As of 8am EDT on October 5th, models for Hurricane Matthew predict a path following the east coast of Florida and up into the Carolinas. The storm initially made made landfall in Haiti on Tuesday as a category 4 hurricane, with top sustained winds near 145 mph. It is is now estimated to be a category 3 storm, according to the Saffir-Simpson scale, with winds topping out at 125 mph, though some slight strengthening is forecast during the next couple of days. Given the storm’s trajectory, the possibility exists for extensive damage along much of the southeastern coast of the US.

Current Storm Behavior

According to the National Hurricane Center, Hurricane Matthew is currently moving north-northwest at roughly 10 mph (17 km/h). This trajectory is expected to continue throughout most of the day Wednesday, however a slight turn to the northwest is expected tonight. If this prediction holds, Matthew will reach the Bahamas on Thursday, with the center of the storm passing directly between Nassau and Andros Island, and then just west of Freeport, Bahamas. Matthew is expected to be very near the east coast of Florida by Thursday evening, sweeping up the coast most of Friday, and potentially reaching Georgia and South Carolina early Saturday morning.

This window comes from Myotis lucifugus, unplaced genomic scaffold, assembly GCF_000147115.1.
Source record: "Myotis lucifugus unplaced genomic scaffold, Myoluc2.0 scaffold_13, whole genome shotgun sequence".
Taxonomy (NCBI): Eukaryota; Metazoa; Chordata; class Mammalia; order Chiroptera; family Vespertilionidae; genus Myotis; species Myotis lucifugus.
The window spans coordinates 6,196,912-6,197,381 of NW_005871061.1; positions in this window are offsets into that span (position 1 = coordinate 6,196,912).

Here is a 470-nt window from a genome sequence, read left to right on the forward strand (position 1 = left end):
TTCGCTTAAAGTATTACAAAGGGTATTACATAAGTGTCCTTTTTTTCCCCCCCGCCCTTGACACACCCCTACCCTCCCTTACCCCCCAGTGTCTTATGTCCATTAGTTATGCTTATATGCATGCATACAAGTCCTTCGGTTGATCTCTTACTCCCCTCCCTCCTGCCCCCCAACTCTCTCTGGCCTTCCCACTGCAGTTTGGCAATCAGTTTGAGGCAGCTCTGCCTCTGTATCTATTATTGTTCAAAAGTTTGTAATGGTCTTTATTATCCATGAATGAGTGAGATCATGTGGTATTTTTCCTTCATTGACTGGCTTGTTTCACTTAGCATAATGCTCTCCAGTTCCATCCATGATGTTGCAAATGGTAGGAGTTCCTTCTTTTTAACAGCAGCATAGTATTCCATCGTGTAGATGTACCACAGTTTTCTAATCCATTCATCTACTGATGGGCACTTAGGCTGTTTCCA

Matthew’s hurricane-force winds over 74 mph extend outward up to 40 miles (65 km) from its center, and tropical-storm-force winds over 39 mph extend outward up to 160 miles (260 km). It is the strongest hurricane in the Caribbean since 2007, when Hurricane Felix (category 5) hit Nicaragua with sustained winds of 160 mph and killed more than 130 people. For reference, 2012’s Hurricane Sandy was a category 3 storm, with winds reaching up to 115 mph, while 2005’s Hurricane Katrina reached category 5 status in the Gulf of Mexico, with winds gusting to 175 mph.

Current path of Hurricane Matthew

RedZone’s RZAlert Dashboard shows the storm’s predicted path.

Hurricane Matthew Watches and Warnings

According to the NHC, hurricane warnings remained in effect for all of Haiti and portions of Cuba and the Bahamas as of Wednesday morning. At least nine deaths have been reported in those areas. In Florida, a hurricane watch is in effect from Deerfield Beach, 45 miles north of Miami, to the Volusia/Brevard county line near Orlando, encompassing a roughly 200 mile stretch of coastline. Much of the Florida Keys and southern Florida remain under a tropical storm watch.

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